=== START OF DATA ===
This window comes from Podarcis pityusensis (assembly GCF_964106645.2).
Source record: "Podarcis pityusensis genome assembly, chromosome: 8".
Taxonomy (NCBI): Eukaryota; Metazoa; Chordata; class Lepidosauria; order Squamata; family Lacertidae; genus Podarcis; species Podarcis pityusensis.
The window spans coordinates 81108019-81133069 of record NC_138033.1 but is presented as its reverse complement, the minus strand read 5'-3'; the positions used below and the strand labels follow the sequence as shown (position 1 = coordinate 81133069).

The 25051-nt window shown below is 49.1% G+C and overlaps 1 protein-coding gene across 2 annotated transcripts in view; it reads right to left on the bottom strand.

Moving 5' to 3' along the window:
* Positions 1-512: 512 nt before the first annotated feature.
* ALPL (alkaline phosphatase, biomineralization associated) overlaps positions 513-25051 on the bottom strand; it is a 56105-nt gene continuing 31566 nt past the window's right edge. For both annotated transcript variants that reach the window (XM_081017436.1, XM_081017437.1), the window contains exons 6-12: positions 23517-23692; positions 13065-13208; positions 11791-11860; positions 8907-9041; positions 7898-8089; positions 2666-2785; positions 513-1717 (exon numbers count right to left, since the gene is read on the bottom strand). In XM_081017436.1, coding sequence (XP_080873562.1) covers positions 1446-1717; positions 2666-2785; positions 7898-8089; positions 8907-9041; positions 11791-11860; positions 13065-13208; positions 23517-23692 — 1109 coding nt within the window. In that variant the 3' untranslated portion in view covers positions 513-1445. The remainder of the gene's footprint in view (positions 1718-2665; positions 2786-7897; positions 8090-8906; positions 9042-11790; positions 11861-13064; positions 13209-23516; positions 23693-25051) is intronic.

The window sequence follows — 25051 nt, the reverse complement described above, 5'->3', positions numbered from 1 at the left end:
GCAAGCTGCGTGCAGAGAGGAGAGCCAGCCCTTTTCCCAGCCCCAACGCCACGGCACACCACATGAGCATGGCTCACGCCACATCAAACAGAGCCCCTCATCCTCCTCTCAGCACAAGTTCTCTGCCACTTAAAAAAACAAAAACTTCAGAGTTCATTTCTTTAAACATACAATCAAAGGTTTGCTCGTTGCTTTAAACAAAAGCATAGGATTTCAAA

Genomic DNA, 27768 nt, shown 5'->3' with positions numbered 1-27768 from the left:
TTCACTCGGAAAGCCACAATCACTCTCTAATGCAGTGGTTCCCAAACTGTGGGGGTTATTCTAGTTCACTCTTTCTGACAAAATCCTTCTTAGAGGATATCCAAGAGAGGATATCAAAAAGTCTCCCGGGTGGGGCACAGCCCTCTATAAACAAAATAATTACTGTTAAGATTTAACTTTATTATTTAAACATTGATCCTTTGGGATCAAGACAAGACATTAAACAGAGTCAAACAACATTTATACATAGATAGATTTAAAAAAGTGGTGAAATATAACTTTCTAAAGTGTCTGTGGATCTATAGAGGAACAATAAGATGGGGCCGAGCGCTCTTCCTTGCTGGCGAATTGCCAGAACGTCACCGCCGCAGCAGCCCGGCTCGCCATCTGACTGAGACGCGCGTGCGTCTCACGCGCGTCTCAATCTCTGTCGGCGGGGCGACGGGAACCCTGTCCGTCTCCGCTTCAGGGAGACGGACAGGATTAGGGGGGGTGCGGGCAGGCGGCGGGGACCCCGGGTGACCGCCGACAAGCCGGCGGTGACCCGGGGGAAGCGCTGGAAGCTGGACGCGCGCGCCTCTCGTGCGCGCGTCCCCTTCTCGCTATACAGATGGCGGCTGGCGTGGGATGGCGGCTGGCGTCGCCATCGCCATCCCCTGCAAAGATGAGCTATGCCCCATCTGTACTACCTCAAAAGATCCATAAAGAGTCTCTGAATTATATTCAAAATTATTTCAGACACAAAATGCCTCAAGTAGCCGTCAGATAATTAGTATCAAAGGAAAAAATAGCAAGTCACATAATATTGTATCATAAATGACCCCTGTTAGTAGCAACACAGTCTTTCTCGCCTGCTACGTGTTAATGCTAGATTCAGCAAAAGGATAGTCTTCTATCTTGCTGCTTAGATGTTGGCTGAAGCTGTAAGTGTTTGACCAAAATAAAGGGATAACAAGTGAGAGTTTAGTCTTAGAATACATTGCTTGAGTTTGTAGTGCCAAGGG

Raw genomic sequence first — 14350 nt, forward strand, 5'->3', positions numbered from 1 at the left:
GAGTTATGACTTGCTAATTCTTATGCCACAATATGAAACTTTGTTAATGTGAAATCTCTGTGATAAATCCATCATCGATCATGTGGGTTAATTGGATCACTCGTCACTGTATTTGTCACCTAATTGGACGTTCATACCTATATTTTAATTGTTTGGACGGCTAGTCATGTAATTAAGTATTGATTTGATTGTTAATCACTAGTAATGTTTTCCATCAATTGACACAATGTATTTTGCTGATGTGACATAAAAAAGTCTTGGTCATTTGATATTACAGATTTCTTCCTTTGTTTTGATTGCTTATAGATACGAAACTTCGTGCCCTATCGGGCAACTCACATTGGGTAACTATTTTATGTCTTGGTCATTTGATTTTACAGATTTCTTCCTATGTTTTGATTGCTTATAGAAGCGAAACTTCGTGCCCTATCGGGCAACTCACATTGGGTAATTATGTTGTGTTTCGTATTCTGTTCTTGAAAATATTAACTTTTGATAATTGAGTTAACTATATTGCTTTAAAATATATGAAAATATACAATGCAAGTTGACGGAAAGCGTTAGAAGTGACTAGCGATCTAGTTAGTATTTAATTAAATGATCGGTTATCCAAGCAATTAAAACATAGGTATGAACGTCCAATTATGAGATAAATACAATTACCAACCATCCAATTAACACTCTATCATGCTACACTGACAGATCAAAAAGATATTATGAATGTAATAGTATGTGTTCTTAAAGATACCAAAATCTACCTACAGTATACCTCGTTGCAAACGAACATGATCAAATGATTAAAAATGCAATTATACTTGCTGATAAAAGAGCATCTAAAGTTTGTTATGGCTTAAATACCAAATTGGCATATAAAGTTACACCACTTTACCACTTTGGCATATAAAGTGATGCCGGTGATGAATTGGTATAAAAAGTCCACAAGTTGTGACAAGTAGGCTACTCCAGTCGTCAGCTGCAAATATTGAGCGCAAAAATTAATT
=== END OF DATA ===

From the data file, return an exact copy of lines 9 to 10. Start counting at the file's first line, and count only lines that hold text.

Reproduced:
The window sequence follows — 25051 nt, the reverse complement described above, 5'->3', positions numbered from 1 at the left end:
GCAAGCTGCGTGCAGAGAGGAGAGCCAGCCCTTTTCCCAGCCCCAACGCCACGGCACACCACATGAGCATGGCTCACGCCACATCAAACAGAGCCCCTCATCCTCCTCTCAGCACAAGTTCTCTGCCACTTAAAAAAACAAAAACTTCAGAGTTCATTTCTTTAAACATACAATCAAAGGTTTGCTCGTTGCTTTAAACAAAAGCATAGGATTTCAAA